Fluffy Harbinger of Death
by Alex Hughes
Edited by Brian J. White
“You want me to what?” Myss, the three-hundred-year old harpy, rarely cursed, but she did now. “I’m a harbinger of death, not a child’s dress-up toy.”
“There’s no reason you can’t be both. Upstairs feels strongly about this one.” The shining light called Act nodded his incorporeal head. “Besides, Layla is four years old. And you’ll likely be seen by other kids, and Upstairs doesn’t want them too scared. Would it kill you to wear the chicken costume?”
“Yes,” Myss said seriously. “It would.”
“Well, let’s just see. I promise to resurrect if necessary.”
“Thanks,” Myss said under her breath. “Thanks a lot.”
“We all do things we don’t want to do, Myss. Your performance reviews are on the fence. If you really want that promotion, you’ll be a team player this time.”
She really did want the promotion to harpy queen. Better pay, better hours, and she’d get to scream over a proper castle now and again rather than these stupid modern small-time jobs. “Fine,” she said, but it hurt.
Myss’s normally sleek feathers and nobbly vulture-skin were covered with a ridiculous fluffy costume. It wasn’t even real feathers, but some fabric thing from a cheap costume store. Worse, they’d had her paint her lovely beak a horrible cheerful orange. She’d just gotten the rot settled properly. And her bone-braids, completely undone. She felt herself molting her head-feathers already, from the shame of it. She looked… she looked like a huge chicken costume. It was horrible.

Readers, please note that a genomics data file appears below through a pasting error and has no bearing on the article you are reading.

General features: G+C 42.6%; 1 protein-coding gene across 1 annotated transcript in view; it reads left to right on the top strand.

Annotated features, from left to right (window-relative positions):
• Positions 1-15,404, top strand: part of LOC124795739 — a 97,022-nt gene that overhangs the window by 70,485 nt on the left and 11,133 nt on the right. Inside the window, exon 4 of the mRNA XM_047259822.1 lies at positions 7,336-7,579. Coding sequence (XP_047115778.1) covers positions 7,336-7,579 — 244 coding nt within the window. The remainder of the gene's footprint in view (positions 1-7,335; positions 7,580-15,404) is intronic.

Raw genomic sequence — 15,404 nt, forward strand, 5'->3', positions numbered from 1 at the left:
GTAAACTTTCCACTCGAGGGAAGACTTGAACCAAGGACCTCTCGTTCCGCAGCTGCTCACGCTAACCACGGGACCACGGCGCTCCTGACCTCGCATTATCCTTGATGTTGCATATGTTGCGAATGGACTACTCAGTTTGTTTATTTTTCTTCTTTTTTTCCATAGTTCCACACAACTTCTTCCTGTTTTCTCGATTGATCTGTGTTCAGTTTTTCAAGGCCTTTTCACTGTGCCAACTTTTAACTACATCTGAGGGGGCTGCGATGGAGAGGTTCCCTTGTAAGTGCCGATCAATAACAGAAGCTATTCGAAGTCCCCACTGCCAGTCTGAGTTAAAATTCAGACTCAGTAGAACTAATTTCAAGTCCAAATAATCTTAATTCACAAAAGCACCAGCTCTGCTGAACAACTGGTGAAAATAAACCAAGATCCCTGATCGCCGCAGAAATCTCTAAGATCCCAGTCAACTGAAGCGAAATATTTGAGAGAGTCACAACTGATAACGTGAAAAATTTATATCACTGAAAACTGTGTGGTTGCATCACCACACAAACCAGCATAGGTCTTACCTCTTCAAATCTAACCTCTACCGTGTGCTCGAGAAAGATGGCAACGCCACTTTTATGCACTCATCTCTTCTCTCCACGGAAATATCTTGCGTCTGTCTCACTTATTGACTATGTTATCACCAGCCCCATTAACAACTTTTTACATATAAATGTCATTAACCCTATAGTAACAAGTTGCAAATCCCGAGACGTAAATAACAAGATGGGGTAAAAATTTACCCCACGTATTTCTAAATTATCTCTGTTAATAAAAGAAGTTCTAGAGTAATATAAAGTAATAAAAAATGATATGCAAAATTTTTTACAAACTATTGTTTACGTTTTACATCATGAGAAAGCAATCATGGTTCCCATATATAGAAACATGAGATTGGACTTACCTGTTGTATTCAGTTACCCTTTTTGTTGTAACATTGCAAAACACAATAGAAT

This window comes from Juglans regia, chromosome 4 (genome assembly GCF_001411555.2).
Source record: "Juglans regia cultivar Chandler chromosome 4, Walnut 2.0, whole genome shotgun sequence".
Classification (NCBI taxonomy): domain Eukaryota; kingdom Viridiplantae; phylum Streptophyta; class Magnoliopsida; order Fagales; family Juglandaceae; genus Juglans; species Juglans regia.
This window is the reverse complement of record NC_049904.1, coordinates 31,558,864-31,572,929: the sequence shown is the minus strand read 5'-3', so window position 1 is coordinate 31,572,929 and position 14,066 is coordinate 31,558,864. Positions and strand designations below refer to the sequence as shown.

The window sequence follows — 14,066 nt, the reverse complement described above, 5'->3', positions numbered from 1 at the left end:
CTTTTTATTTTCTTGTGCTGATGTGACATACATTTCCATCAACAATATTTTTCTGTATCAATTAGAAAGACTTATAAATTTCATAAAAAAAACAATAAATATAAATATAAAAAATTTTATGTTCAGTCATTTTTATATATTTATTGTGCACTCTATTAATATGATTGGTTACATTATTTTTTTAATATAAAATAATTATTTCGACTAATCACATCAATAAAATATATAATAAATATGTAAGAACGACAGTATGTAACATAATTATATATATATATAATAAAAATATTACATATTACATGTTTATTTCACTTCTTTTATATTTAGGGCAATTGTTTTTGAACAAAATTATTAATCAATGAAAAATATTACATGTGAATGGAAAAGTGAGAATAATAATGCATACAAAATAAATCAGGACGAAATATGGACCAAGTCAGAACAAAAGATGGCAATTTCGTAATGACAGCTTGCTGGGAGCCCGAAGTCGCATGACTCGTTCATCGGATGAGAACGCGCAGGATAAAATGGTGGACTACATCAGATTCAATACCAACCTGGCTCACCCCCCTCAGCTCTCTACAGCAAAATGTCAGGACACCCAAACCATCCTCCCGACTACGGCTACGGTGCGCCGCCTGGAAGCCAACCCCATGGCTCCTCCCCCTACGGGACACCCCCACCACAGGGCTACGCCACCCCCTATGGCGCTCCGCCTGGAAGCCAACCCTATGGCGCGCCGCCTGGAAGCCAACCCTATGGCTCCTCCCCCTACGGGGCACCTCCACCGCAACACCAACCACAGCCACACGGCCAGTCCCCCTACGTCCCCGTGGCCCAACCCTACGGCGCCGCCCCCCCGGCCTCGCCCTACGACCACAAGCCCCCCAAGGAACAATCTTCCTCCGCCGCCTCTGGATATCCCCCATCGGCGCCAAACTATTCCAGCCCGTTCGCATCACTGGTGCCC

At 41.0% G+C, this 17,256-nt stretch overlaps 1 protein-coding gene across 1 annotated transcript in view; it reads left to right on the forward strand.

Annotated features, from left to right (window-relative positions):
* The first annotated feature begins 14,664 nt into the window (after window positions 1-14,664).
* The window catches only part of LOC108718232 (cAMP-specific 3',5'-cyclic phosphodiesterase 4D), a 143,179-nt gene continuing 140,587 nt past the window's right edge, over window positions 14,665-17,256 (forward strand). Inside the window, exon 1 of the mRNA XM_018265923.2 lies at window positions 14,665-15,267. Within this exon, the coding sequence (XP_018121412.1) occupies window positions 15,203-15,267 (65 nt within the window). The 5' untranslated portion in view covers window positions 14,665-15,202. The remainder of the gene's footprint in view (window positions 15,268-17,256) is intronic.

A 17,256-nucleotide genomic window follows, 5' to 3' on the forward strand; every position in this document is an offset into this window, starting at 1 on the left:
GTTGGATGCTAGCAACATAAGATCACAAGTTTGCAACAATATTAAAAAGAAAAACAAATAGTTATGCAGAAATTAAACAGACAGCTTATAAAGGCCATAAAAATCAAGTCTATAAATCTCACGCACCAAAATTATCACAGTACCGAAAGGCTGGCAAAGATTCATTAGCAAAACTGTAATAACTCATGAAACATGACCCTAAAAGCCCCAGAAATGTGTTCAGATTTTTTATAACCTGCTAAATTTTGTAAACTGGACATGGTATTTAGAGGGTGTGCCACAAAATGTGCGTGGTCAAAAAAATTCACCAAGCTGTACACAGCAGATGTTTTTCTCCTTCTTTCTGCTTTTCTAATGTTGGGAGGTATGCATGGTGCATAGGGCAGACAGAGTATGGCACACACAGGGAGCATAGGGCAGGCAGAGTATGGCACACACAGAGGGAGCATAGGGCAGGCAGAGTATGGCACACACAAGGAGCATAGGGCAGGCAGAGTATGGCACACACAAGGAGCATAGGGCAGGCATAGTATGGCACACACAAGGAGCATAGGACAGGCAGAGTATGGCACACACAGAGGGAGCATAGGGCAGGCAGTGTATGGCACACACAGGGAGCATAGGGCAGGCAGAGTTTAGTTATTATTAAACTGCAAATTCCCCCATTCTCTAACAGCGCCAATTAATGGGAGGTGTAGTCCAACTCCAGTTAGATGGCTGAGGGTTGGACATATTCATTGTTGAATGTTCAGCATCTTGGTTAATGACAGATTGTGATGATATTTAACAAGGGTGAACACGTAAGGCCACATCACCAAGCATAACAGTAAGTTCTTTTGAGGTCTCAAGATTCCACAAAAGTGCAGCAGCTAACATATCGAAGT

If it wasn’t for that promotion, she wouldn’t be here. But she had to have it. Her sisters had teased her mercilessly the last seven times she’d applied and been turned down. This time would be different. This time she’d make it, and they’d eat their words.
Myss arrived at the ward through the portal, this one set in an old elevator nearly no one at the children’s cancer center used. It made funny sounds. Areas with portals usually did.
The whirling vortex of light closed behind her, and she reached forward to push the elevator button for the fourth floor with a white-painted claw. They’d made her wash out the proper dirt from her hands and feet; they looked like chicken feet now, far too clean. It would take her a week to recover. Or three. But the promotion…